Spring flooding cost Arkansas nearly 2,150 full- and part-time jobs and a $335 million net loss in farm income due to crop damage, according to a study by the University of Arkansas Division of Agriculture.

Initial estimates of the economic losses due to flooding include a reduction of approximately $102 million in labor income and a decline of $181 million to the gross state product.

The study by economists Brad Watkins, Eric Wailes and Wayne Miller was based on USDA acreage reports as of June 30 and survey information collected from Cooperative Extension Service agents in each county affected by flooding. 

The study does not include potential losses due to the summer’s extended drought.

“We went from extreme flooding to drought and excessively high temperatures this growing season,” Watkins said. “Thus far, these numbers deal only with flood losses and do not include increased irrigation pumping costs and yield losses due to excessive heat and drought conditions.

“We will have a better picture of the total economic losses from flooding and drought as we get closer to the harvest season.”

The losses due to flooding include estimates of expected yield reductions due to the delays in planting based on optimal planting periods provided by Extension crop production specialists.

The state’s rice crop took the biggest hit. At $141.87 million, damage to rice made up nearly half of the $335 million net loss. Farmers in the nation’s leading rice growing state had been expected to reap $398.31 million in net income before the flood.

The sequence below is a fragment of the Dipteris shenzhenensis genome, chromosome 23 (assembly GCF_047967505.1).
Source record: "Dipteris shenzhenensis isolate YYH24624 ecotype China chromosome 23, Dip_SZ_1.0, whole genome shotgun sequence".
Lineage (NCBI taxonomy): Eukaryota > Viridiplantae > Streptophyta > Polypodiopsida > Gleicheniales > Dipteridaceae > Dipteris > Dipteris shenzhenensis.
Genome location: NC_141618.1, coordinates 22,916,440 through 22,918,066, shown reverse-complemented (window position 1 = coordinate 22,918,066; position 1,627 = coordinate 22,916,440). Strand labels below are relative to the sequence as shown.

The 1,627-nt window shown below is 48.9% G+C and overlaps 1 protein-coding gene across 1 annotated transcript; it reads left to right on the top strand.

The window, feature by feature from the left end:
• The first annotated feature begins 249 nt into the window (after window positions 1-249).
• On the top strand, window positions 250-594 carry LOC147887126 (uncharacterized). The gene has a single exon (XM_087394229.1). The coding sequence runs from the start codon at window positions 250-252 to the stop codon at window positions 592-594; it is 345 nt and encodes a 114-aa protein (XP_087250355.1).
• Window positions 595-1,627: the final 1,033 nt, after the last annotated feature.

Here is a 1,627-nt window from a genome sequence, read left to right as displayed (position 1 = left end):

In other crops:
•      Soybeans took a $60.69 million net loss. The pre-flood net income had been estimated at of $484.01 million.
•      Cotton saw a $44.21 million net loss. Pre-flood income was estimated at $383.71 million.
•      Corn’s net loss was estimated at $37.08 million. Pre-flood income was estimated at $201.42 million.
•      Sorghum’s net loss was estimated at $30.71 million. Pre-flood income from the crop $79.83 million.
•      Wheat saw the smallest net loss, at $20.4 million. Its pre-flood income was expected to be $43.4 million.

Unlike the other crops in the study, winter wheat is planted in November and was well established by the time the floods arrived.

“We would’ve had a record-breaking crop this year if we hadn’t lost several thousand acres of flooding,” said Jason Kelley, Extension wheat and feed grains specialist. “We still had a good year, but it could’ve been so much better without the rainfall.”

Because other activities that contribute to the state’s economy rely on crops, a loss in crops also reduces:
•      Household spending for goods and services.
•      The volume of grain to be transported, stored and processed.
•      The volume of business for industries that supply goods and services to the processors.
•      The number of workers needed for processing, therefore reduces wages and salaries paid.

However, the “extra” activities involved in replanting produced “an offsetting effect on employment and value added due to the purchase of additional resources, including labor and agricultural inputs, to prepare and replant their flooded lands,” Wailes said. In some cases, farmers replanted three to four times as successive waves of storms wiped their fields clean.

More information about the estimate can be found here.

For more information about crop production, disaster preparation or recovery, visit www.uaex.edu or contact your county Extension agent.